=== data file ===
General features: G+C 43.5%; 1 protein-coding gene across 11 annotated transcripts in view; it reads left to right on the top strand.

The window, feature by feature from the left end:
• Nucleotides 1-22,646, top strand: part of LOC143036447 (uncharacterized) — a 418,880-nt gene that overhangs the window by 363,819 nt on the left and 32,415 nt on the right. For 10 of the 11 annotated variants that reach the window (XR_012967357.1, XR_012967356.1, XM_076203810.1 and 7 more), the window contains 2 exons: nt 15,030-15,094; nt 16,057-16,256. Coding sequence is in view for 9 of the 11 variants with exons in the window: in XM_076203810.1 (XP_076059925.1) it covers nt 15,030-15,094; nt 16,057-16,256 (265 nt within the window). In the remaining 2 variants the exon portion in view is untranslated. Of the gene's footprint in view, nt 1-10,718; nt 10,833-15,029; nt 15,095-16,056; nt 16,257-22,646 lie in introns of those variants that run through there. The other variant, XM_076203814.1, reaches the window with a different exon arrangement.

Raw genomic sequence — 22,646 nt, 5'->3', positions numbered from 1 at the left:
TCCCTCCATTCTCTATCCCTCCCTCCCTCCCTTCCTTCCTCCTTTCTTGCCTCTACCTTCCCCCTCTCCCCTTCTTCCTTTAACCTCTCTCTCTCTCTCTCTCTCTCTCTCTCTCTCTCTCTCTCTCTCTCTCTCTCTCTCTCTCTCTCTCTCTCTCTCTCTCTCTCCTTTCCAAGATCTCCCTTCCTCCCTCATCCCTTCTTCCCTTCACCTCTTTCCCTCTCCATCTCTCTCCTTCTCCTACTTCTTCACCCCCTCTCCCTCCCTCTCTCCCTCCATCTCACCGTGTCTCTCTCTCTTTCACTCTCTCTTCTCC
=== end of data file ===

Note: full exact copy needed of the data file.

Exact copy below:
General features: G+C 43.5%; 1 protein-coding gene across 11 annotated transcripts in view; it reads left to right on the top strand.

The window, feature by feature from the left end:
• Nucleotides 1-22,646, top strand: part of LOC143036447 (uncharacterized) — a 418,880-nt gene that overhangs the window by 363,819 nt on the left and 32,415 nt on the right. For 10 of the 11 annotated variants that reach the window (XR_012967357.1, XR_012967356.1, XM_076203810.1 and 7 more), the window contains 2 exons: nt 15,030-15,094; nt 16,057-16,256. Coding sequence is in view for 9 of the 11 variants with exons in the window: in XM_076203810.1 (XP_076059925.1) it covers nt 15,030-15,094; nt 16,057-16,256 (265 nt within the window). In the remaining 2 variants the exon portion in view is untranslated. Of the gene's footprint in view, nt 1-10,718; nt 10,833-15,029; nt 15,095-16,056; nt 16,257-22,646 lie in introns of those variants that run through there. The other variant, XM_076203814.1, reaches the window with a different exon arrangement.

Raw genomic sequence — 22,646 nt, 5'->3', positions numbered from 1 at the left:
TCCCTCCATTCTCTATCCCTCCCTCCCTCCCTTCCTTCCTCCTTTCTTGCCTCTACCTTCCCCCTCTCCCCTTCTTCCTTTAACCTCTCTCTCTCTCTCTCTCTCTCTCTCTCTCTCTCTCTCTCTCTCTCTCTCTCTCTCTCTCTCTCTCTCTCTCTCTCTCTCTCCTTTCCAAGATCTCCCTTCCTCCCTCATCCCTTCTTCCCTTCACCTCTTTCCCTCTCCATCTCTCTCCTTCTCCTACTTCTTCACCCCCTCTCCCTCCCTCTCTCCCTCCATCTCACCGTGTCTCTCTCTCTTTCACTCTCTCTTCTCC